Which is the biggest, baddest company offering alternative accommodations?

It has been hard to tell because Airbnb is a private company and its largest competitor, Booking Holdings, didn’t break out its sales from vacation home and apartment rentals — until now.

Booking Holdings made a series of first-ever disclosures about its alternative accommodations business in tandem with the release of its fourth quarter and full-year 2018 earnings Wednesday. Among them, Booking reported that in the third quarter, it notched “over $1 billion” in revenue from its homesharing business, including vacation homes, apartments, and unique properties that aren’t hotels.

By comparison, Airbnb disclosed in November that its own third quarter revenue was “substantially over” $1 billion. Airbnb’s revenue, though, likely also includes boutique hotels and experiences, for example.

For practical purposes, since it is difficult to verify either claim, let’s call it a draw.

[Update: Skift Research’s Rebecca Stone estimated that Airbnb did about $4.4 billion in revenue in 2018, and about 99 percent of it came from alternative accommodations.]

Airbnb has long been considered to be the clear leader in alternative accommodations, and perhaps it still is. But the race, in terms of revenue, at least, is certainly a lot closer than is commonly appreciated.

Booking also revealed that it generated $2.8 billion in alternative accommodations revenue in 2018, accounting for 20 percent of the company’s overall revenue, and that the business is “nicely profitable.”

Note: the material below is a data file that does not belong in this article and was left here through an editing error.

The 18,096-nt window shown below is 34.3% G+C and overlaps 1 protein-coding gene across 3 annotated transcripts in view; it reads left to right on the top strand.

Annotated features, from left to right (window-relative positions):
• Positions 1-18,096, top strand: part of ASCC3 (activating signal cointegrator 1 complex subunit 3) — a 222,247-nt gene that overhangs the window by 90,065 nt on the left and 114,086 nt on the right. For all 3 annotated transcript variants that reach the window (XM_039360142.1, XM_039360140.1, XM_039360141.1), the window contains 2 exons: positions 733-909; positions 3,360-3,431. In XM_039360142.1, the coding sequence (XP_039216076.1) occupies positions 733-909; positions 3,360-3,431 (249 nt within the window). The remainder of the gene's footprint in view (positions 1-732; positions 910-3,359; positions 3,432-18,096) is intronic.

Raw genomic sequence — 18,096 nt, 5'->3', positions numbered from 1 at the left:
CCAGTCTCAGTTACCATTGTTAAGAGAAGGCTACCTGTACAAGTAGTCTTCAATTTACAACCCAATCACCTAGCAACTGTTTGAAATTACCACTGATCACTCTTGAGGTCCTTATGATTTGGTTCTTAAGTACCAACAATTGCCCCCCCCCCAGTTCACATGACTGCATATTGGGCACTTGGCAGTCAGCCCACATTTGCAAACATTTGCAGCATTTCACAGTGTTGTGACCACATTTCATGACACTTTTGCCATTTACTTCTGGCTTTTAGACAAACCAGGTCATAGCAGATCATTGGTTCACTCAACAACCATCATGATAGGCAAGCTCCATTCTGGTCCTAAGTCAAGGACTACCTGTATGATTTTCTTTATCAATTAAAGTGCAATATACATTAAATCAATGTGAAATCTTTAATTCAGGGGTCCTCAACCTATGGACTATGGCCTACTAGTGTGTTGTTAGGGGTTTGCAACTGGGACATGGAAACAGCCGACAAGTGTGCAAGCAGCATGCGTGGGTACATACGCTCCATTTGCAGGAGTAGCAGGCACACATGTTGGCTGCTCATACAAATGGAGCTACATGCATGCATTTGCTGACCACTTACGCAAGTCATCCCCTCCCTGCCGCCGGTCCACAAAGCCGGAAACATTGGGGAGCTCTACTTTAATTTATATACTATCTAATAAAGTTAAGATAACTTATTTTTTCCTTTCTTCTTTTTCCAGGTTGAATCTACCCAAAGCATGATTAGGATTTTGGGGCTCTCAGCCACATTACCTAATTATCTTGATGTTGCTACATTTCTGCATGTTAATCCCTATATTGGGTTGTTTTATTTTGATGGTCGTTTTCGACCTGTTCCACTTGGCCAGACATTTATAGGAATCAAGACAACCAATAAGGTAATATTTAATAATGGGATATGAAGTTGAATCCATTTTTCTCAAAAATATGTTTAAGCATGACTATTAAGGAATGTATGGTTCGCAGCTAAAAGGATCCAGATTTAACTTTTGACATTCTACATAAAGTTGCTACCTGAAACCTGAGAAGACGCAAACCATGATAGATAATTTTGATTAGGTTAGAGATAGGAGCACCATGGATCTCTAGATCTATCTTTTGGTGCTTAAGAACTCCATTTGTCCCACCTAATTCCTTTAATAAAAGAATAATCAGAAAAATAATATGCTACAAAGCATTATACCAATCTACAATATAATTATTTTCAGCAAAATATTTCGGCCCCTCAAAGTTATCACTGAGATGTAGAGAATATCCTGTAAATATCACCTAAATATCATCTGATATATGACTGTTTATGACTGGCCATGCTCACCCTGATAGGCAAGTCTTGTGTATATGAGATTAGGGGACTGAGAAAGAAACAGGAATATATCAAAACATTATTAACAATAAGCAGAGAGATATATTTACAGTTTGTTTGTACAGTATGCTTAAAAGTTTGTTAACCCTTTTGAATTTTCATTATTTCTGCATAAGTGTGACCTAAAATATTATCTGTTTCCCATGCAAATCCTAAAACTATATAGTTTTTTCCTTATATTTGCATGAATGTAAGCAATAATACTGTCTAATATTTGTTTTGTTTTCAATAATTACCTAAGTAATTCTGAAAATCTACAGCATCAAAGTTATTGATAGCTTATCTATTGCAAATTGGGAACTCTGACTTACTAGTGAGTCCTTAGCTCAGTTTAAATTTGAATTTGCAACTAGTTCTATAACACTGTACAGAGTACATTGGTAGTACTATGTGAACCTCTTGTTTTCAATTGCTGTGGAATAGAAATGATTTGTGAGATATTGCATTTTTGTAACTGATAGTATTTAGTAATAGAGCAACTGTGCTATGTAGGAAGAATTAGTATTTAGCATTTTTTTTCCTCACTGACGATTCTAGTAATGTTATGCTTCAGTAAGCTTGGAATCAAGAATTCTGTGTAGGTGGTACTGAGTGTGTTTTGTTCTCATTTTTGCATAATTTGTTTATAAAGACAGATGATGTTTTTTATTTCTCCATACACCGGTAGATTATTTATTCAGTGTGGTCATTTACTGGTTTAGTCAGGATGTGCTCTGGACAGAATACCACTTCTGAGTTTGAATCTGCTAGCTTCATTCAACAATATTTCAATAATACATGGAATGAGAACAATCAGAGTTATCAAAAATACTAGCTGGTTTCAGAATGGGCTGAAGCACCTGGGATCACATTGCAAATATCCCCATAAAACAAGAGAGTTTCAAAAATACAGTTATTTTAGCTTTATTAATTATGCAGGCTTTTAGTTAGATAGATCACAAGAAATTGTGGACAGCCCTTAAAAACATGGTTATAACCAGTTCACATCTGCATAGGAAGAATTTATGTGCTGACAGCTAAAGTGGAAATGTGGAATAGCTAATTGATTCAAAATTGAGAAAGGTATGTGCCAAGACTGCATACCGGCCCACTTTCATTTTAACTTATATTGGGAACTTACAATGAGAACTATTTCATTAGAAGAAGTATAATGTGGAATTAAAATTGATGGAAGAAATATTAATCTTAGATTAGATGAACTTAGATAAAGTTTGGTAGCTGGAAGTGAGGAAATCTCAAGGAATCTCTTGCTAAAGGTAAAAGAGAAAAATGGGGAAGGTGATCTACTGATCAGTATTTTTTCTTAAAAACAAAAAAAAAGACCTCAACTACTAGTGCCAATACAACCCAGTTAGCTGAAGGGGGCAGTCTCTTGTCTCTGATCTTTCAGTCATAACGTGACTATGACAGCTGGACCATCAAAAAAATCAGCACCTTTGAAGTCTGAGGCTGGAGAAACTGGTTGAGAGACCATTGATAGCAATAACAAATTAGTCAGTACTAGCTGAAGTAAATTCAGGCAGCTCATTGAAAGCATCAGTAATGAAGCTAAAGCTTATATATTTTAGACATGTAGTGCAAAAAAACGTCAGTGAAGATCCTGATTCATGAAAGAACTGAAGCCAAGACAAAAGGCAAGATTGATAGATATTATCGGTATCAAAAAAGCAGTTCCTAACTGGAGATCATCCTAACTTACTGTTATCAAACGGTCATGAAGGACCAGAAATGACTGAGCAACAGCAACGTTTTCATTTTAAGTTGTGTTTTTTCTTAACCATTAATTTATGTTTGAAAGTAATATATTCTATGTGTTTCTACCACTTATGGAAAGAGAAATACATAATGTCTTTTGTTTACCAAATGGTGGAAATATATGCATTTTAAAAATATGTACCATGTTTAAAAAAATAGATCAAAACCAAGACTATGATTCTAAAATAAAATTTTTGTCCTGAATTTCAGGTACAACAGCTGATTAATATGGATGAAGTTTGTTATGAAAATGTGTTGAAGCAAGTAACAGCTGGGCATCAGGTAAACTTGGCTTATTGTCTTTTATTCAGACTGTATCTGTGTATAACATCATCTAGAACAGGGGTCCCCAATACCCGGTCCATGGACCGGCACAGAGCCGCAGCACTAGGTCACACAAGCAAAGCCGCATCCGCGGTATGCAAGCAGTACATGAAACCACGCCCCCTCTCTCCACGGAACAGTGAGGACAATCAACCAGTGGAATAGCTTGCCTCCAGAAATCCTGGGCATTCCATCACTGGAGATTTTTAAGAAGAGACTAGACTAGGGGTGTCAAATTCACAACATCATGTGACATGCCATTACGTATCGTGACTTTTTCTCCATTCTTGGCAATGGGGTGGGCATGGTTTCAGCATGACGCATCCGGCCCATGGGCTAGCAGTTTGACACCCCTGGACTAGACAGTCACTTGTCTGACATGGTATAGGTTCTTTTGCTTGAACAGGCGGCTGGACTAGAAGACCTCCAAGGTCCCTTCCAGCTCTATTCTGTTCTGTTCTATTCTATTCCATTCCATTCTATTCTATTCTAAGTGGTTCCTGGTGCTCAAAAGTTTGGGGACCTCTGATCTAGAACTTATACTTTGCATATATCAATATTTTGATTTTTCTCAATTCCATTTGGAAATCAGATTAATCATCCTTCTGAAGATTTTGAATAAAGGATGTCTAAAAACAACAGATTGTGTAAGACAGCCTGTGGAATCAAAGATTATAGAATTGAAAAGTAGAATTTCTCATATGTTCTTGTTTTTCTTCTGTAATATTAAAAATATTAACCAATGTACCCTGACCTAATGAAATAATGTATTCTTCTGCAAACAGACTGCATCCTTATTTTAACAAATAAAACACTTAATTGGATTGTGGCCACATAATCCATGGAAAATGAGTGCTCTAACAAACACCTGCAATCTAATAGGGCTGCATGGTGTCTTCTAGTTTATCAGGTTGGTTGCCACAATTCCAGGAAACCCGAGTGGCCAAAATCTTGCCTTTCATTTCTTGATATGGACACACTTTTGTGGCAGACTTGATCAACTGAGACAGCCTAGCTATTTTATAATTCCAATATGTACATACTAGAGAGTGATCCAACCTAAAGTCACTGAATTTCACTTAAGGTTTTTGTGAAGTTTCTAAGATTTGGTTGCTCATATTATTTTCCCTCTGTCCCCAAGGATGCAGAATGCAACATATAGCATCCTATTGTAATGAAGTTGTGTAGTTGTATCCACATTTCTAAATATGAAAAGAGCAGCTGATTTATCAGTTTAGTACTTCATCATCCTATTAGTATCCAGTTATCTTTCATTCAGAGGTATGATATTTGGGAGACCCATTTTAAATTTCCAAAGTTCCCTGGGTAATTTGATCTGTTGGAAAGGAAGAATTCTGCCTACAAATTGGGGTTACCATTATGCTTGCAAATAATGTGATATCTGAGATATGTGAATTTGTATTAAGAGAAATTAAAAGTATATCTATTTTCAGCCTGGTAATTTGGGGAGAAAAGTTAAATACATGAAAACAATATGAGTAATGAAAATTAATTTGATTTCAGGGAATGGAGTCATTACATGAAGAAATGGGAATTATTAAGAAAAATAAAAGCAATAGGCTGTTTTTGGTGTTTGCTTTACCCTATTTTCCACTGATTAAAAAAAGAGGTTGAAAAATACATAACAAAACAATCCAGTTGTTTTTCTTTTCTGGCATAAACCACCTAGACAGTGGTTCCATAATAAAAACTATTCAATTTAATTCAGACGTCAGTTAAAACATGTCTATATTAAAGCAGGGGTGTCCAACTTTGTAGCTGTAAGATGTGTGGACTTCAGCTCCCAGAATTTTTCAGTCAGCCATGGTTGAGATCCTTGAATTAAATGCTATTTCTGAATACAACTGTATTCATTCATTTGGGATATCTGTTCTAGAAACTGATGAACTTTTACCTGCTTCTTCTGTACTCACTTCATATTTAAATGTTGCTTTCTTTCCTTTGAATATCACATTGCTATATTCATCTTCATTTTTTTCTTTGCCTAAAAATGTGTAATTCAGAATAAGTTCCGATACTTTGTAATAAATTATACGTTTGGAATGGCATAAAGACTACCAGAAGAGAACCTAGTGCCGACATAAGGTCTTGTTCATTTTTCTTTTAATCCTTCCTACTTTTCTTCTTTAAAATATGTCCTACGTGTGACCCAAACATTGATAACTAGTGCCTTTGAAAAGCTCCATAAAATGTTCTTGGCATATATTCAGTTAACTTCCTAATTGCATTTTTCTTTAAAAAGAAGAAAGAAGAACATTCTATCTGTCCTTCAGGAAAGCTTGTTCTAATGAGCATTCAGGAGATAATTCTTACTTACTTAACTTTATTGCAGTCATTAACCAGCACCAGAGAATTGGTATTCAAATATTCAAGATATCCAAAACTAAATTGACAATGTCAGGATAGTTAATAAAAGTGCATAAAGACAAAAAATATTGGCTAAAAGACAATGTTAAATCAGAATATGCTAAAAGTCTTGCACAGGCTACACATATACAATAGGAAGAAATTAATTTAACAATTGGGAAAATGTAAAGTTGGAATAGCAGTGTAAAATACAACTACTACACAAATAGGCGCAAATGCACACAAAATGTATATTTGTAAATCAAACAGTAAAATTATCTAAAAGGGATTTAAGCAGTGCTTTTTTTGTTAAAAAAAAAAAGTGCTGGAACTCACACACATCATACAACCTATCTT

Officials said that its growth in alternative accommodations revenue was “growing faster than the company’s consolidated growth rate,” but wouldn’t specify the percentage increase that the $2.8 billion in revenue represented. Booking’s total revenue jumped 17 percent to $14.5 billion in 2018.

Booking also said its reported listings of homes and apartments in 2018 jumped 18 percent to 5.7 million in 2018 “more than any other player.” Airbnb.com claims more than 5 million listings.

Booking, which has brands including Booking.com, Priceline.com, Agoda, Kayak, and OpenTable, for example, has its core business in European hotels. But it said Wednesday that “40 percent of Booking.com’s active customer base booked an alternative accommodation property at some point within the past 12 months … ”

The new disclosures are geared to give investors and other stakeholders more insight into Booking’s footprint in alternative accommodations, and it would be a valuable set of metrics especially if Airbnb decides to mount an initial public offering, as many observers expect.

CEO Glenn Fogel said the company is focusing on increasing its roster of single homes for rent, particularly in beach and ski locations, in the United States.  It is also putting increased investments into Booking.com payment system, which enables vacation rental owners to avoid credit card payments in favor of prepayments using the merchant model.

In the fourth quarter, Booking’s net income was $646 million, taking into account $474 million of losses tied to stock investments as required by accounting changes. Fourth quarter revenue grew 16 percent to $3.2 billion.

The company said it would step up its investments in brand marketing, merchandising and  personnel in 2019, which would negatively impact growth in earnings before taxes, debt and amortization.

CEO Fogel said Europe, which is the home of Booking’s core business, is experiencing a slowdown, exacerbated by the uncertainty over Brexit, the U.S.-China trade war talk, and factors such as the yellow vest protests in France.

Photo Credit: Booking Holdings said 40 percent of its active customers booking an alternative accommodation over the last 12 months. Booking.com